News

IT'S GROWING

In the past two years, Arizona's contingency of young neo-Nazis has doubled from 100 to about 200. This is according to the Anti-Defamation League of B'nai B'rith, a group that monitors extremist hate groups in the United States. The ADL estimates there are some 3,000 skinheads nationwide.

"Phoenix is a cooling-off place and a recruiting place," says Joel Breshin, director of the ADL's office in Phoenix. The Valley skinhead movement is turning out to be quite resilient, he says. Police have broken up three neo-Nazi skinhead gangs in the past three years, moving the skinheads from Scottsdale to Tempe to Sunnyslope. Each time, a more vicious gang is formed after a period of dormancy.

That may be what's happening in the East Valley right now.
Lumumba Kenyatta keeps a Mach-Ten machine gun in his office at the Pepper and Salt pool hall in Tempe. It's a desperate precaution he decided to take in mid-September, after he and his wife began getting phone calls threatening their lives, and discovered a swastika and other graffiti on their back door.

Kenyatta says Tempe police have warned him that there's a neo-Nazi skinhead hangout nearby.

On September 12, just days before Kenyatta was targeted, racist graffiti was spray-painted on the walls of a Chinese Christian church in Chandler. Five bullets were fired into the church, which was empty at the time.

Tempe and Chandler police say it's still too early to tell if local skinheads are to blame for the incidents at Kenyatta's pool hall or the Chinese church, but Joel Breshin of the ADL suspects they might be. Breshin says he also suspects that skinheads were responsible for several similar desecrations of Valley synagogues from 1987 to 1989.

The spasm of hate crimes in the East Valley may signal the beginning of yet another neo-Nazi youth corps, Breshin says, now that Jimmy Miller and Case Colcord are behind bars.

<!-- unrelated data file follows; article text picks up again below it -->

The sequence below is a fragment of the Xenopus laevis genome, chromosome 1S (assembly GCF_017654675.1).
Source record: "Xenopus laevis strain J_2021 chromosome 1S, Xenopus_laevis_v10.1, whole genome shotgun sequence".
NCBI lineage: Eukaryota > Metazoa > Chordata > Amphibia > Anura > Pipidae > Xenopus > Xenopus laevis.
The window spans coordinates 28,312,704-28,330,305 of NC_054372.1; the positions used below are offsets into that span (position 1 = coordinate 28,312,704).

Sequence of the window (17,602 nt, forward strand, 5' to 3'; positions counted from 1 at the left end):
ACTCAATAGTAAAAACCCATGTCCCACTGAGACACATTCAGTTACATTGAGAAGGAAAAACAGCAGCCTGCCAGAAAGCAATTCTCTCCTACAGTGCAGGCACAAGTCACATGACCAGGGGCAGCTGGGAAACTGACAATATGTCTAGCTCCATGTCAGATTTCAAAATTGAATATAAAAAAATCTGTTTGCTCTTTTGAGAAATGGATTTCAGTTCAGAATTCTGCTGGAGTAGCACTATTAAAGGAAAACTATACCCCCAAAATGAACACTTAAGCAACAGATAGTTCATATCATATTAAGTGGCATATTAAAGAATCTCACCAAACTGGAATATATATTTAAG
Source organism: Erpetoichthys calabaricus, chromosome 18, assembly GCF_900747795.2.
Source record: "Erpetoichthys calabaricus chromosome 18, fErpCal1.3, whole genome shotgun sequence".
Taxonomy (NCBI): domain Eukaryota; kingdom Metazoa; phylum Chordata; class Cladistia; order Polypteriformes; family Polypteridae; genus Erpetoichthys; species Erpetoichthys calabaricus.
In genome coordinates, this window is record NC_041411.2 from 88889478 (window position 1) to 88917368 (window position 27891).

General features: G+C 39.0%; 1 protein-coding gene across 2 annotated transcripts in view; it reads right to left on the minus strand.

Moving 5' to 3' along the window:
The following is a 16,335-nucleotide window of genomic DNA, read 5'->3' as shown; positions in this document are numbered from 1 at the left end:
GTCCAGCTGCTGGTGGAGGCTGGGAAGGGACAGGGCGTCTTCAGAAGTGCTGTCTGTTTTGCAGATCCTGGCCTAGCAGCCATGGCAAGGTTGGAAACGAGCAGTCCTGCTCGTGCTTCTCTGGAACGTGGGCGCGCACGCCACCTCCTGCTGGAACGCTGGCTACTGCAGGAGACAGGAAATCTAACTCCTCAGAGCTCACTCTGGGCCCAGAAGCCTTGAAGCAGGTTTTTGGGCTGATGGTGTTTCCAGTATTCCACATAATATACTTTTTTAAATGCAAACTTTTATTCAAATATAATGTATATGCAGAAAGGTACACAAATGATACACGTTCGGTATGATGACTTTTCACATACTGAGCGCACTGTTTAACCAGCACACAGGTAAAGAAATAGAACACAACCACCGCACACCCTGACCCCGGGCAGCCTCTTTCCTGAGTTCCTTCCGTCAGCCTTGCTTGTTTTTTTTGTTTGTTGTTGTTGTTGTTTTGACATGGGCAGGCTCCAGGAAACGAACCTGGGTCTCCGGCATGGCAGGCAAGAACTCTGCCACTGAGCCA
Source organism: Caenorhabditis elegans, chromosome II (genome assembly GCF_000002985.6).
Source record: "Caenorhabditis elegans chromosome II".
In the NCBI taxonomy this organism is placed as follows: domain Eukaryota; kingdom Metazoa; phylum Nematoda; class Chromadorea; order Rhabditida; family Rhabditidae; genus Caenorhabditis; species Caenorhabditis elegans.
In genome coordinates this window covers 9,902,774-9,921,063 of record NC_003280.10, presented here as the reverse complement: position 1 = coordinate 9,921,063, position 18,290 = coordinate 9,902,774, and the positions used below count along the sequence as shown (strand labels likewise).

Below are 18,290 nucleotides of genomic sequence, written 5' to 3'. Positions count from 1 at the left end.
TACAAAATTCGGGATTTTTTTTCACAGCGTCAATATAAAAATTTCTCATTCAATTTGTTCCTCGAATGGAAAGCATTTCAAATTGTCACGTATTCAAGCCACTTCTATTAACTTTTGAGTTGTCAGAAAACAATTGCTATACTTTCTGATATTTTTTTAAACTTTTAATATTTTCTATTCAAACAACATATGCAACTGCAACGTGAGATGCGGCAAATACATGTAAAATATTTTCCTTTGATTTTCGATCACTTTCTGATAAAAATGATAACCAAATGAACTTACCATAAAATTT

"I have no doubt we'll see a new gang in the future," he says. "We've got 200 neo-Nazi skinheads in the Valley waiting for a new leader to come in and activate them. They've got a lot of anger to vent."

An especially violent neo-Nazi group was started here in 1988, when two members of the Dallas-based Confederate Hammer Skins moved to Phoenix to start the Arizona White Battalion, says Breshin. The Confederate Hammer Skins have strong ties to the local Ku Klux Klan as well as to White Aryan Resistance leader Tom Metzger, and once plotted to put poison gas into a Dallas synagogue's air-conditioning system. Twelve of the Dallas gang pleaded guilty in federal court to assaulting blacks and Hispanics and attacking Jewish synagogues. The most notorious member of the Arizona White Battalion gang is Michael Bloom, who last year pleaded guilty to conspiracy to bomb a Jewish day-care center and a black church. (New Times covered the Bloom case on November 1, 1989.) At the time of his arrest, Bloom possessed explosive devices and a map with thirty intended targets, including minority churches, synogogues and the Phoenix ADL office.

Last month, after serving less than twelve months of a four-year sentence, Bloom was nearly paroled after he convinced authorities he was no longer a white supremacist.

Breshin and the Maricopa County Attorney, however, convinced the parole board that Bloom was still a violent racist. To prove their point, they submitted a racist rap poem believed to be written by Bloom recently. It read in part: "Yeah, White Power, I believe it still/It's running through my head/It's making me kill."

"Shaving the head might be a fad, but the rest isn't," says one Valley police detective. "If what these kids believe is a fad, then it's been going on since the early 1930s in Germany." "We've got 200 neo-Nazi skinheads in the Valley waiting for a new leader to come in and activate them.

KEEP PHOENIX NEW TIMES FREE... Since we started Phoenix New Times, it has been defined as the free, independent voice of Phoenix, and we'd like to keep it that way. With local media under siege, it's more important than ever for us to rally support behind funding our local journalism. You can help by participating in our "I Support" program, allowing us to keep offering readers access to our incisive coverage of local news, food and culture with no paywalls.
Terry Greene